This is a big no no. If you are asked about past experiences, never re account details of how horrible it was. Don’t start talking about all the people who wronged you and how much you think the company is a piece of crap. It shows that you left on bad terms and still carry a jaded attitude about it.
They will expect you to speak in the same regard about them as you did about the others if something goes array. If you are declined the position with a company, do not bash them either. You never know who knows who, the world is a small place and there are always six degrees of separation.
Do not burn bridges, you never know what will come around the corner in years to come.
3. Not knowing your boundaries
You would be surprised at how many people have no social etiquette. There is a major lack of knowing when to draw the line in many situations. Understand that your interview is professional and should not be misconstrued into a relationship that is beyond that.
Acting as if you are best friends with your interviewers makes you come across as way to casual and destroys any boss/employee relationship. Know your boundaries, keep work with work, do not inquire about doing activities outside of the office or work environment to better your chances. Any personal get together is off limits and is inappropriate.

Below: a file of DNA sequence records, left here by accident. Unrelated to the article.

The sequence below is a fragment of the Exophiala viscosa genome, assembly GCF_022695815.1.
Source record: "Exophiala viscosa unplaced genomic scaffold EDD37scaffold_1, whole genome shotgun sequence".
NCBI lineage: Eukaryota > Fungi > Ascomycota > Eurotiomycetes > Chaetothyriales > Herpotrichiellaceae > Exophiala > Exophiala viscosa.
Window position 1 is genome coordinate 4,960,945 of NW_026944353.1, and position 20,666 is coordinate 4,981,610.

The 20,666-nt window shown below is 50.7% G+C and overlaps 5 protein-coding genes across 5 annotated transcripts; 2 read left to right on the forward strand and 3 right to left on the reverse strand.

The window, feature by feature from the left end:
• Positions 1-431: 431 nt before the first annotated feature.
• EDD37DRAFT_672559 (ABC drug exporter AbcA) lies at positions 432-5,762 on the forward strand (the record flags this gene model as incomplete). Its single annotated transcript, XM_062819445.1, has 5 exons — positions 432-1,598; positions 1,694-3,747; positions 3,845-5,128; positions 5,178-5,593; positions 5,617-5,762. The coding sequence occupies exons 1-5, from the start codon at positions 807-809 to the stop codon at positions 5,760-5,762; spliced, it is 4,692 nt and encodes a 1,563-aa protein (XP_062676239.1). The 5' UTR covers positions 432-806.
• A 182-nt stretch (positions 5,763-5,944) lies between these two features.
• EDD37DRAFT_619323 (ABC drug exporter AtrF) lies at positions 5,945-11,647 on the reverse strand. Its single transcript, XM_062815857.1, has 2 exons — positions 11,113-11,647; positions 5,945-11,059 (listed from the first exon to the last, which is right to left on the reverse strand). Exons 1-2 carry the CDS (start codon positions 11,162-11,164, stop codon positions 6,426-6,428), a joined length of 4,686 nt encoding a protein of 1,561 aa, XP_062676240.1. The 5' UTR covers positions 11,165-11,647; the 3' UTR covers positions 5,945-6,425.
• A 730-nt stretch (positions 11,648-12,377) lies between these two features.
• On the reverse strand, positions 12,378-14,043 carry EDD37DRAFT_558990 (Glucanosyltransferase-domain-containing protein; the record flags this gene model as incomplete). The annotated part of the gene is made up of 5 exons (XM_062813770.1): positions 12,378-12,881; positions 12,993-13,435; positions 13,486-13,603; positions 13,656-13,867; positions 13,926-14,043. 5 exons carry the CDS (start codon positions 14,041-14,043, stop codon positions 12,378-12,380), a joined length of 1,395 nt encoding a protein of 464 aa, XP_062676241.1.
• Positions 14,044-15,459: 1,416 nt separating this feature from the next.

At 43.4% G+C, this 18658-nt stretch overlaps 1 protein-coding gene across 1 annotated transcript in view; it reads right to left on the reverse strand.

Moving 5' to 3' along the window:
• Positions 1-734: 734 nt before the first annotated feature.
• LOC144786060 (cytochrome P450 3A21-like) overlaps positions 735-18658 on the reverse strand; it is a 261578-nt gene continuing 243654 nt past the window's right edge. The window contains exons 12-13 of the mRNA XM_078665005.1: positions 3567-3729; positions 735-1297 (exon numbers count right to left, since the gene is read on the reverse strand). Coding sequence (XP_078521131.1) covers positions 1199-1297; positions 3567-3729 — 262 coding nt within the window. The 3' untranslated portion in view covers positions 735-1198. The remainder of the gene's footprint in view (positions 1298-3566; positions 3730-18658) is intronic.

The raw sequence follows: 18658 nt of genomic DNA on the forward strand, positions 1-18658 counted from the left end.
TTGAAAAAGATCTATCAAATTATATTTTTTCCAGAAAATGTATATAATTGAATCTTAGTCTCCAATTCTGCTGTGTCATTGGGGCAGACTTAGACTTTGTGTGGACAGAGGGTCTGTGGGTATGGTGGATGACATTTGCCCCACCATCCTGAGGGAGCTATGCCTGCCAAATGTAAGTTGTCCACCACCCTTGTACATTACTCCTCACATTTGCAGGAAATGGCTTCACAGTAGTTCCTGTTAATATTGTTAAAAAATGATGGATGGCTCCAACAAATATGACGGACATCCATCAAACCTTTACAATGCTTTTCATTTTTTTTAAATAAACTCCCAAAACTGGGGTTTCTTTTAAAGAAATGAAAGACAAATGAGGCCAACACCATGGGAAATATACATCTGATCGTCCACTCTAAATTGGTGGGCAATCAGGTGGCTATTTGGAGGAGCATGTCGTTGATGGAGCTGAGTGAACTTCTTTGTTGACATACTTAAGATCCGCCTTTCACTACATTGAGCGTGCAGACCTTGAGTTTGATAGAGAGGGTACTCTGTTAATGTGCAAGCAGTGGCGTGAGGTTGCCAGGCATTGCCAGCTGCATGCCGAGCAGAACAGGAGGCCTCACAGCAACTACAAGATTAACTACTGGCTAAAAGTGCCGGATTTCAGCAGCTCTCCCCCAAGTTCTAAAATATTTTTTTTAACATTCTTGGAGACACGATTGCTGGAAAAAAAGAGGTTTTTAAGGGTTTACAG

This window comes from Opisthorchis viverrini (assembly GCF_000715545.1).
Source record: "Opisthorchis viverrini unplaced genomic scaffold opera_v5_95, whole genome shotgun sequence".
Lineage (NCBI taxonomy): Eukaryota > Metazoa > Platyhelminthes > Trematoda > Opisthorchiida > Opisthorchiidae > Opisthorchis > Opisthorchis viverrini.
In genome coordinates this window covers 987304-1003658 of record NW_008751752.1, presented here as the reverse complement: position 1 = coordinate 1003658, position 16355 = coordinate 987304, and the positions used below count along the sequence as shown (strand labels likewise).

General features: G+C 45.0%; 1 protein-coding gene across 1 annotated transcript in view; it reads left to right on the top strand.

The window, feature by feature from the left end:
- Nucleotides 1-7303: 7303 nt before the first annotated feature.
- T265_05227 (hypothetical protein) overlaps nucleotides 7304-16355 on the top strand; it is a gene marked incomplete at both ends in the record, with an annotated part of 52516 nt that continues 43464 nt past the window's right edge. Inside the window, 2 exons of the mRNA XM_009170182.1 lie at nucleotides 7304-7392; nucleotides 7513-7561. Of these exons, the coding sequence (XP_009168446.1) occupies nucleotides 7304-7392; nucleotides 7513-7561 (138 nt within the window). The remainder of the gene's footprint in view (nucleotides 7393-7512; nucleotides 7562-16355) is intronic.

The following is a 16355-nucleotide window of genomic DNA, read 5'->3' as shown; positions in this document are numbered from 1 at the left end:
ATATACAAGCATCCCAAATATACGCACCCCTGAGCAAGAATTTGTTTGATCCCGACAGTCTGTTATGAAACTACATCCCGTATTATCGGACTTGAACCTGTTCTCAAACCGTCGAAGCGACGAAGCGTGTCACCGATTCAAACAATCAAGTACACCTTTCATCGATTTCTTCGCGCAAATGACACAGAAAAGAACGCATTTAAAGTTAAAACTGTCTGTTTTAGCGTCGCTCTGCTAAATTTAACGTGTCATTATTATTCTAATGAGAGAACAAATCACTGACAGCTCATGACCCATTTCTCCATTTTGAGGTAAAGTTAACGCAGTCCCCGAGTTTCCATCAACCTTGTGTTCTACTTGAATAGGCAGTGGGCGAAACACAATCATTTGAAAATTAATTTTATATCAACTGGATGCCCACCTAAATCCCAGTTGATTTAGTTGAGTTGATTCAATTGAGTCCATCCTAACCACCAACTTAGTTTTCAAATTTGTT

2. Negative body language
Subconsciously we all express physically how we are feeling emotionally. When we are angry, our fists are clenched, our face tense and jaw locked. The same goes for when you are nervous, your palms are sweaty, hands are shaky and voice trembling.
They all know you are nervous, but always try to remain confidence and open., your body language will follow. Never cross your arms or slouch, it automatically makes you unapproachable which is never a good sign for a perspective employee.
Don’t bring a drink in with it, and end up playing and picking at the cup without even realizing it, it is distracting. Try to carry yourself in a confident and comfortable manner, remain proper.
1. Not having any questions
Just as much as you want the job, the interviewers are interested in your questions as well. Not having any questions prepared is unprofessional and shows lack of interest. For any position, there are always questions to ask, if not you can find the bare basics to get you by.
Interviews are a two-way street and you should genuinely try to get as much information as possible about the opportunity to see if it fits for what you are really looking for and wanting. When the floor is given to you for questions, you can easily demonstrate the research you have done and set yourself apart.
You can really let your personality, interest and professionalism shine through at this moment with well prepared inquiries.